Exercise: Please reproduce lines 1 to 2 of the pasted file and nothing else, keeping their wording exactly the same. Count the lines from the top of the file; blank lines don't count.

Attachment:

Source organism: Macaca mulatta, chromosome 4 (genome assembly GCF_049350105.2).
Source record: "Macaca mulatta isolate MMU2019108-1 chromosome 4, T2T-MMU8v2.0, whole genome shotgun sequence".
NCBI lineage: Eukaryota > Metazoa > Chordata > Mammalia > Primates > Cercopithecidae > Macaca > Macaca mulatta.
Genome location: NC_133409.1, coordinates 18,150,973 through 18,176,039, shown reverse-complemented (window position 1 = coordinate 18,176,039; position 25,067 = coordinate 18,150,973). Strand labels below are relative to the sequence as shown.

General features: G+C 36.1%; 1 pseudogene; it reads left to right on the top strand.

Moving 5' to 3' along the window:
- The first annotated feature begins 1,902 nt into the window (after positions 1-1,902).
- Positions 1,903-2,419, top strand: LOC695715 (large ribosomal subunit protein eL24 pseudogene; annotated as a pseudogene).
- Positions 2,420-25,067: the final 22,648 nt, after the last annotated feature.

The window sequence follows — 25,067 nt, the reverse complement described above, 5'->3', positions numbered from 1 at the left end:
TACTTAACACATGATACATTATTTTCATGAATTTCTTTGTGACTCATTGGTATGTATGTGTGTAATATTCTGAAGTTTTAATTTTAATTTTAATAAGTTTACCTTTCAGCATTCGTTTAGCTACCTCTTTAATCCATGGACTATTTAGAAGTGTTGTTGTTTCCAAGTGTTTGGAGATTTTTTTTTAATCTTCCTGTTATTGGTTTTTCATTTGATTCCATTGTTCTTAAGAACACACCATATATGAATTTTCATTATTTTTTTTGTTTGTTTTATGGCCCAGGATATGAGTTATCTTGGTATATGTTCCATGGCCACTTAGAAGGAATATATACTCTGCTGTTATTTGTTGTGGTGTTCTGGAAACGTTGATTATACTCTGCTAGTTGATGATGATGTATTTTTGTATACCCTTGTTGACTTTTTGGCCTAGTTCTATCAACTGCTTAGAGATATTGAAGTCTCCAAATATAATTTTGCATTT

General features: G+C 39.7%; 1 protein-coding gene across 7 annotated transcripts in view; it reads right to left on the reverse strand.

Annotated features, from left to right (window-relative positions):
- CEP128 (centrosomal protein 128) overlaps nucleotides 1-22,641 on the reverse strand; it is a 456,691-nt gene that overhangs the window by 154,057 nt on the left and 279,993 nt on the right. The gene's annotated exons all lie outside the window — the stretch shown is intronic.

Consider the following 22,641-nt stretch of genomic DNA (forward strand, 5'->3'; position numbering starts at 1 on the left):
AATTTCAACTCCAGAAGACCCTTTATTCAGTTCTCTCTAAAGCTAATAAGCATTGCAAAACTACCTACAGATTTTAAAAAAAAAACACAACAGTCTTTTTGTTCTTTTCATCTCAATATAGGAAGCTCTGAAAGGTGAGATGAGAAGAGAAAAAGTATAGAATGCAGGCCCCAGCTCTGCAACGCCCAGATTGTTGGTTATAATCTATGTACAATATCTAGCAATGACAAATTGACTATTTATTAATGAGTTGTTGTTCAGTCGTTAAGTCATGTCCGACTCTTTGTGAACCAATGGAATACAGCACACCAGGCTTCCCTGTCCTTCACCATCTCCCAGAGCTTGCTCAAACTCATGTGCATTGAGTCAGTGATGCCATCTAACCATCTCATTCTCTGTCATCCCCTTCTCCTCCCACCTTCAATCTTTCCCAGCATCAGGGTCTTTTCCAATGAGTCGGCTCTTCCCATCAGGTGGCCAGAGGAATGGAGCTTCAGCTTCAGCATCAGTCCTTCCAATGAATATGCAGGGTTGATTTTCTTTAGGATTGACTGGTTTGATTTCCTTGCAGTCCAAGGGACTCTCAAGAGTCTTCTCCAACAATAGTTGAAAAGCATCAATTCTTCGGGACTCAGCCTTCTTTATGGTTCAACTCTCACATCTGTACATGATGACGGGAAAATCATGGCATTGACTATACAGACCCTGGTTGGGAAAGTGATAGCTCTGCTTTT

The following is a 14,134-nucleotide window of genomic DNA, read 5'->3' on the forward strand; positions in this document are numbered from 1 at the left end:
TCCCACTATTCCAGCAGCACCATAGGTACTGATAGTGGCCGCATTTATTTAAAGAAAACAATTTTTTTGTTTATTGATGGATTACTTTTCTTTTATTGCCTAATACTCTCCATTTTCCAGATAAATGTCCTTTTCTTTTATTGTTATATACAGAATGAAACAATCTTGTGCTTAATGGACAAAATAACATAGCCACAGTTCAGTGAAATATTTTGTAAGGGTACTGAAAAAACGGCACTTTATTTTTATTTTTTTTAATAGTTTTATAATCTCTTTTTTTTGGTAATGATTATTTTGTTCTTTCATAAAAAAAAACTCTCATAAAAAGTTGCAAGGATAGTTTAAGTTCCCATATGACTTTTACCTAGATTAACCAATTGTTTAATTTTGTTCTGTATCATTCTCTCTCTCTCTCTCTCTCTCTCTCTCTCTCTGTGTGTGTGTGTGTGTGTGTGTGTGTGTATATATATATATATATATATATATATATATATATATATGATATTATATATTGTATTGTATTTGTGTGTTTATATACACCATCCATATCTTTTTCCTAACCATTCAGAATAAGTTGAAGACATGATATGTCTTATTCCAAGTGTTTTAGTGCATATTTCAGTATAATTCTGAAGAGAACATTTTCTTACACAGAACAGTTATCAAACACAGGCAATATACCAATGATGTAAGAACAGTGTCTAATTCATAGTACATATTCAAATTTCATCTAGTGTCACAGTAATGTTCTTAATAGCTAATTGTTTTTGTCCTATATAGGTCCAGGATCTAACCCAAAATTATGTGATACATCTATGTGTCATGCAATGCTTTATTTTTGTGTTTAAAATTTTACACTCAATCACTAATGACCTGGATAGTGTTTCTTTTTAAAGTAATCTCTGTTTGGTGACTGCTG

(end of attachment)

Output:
Source organism: Macaca mulatta, chromosome 4 (genome assembly GCF_049350105.2).
Source record: "Macaca mulatta isolate MMU2019108-1 chromosome 4, T2T-MMU8v2.0, whole genome shotgun sequence".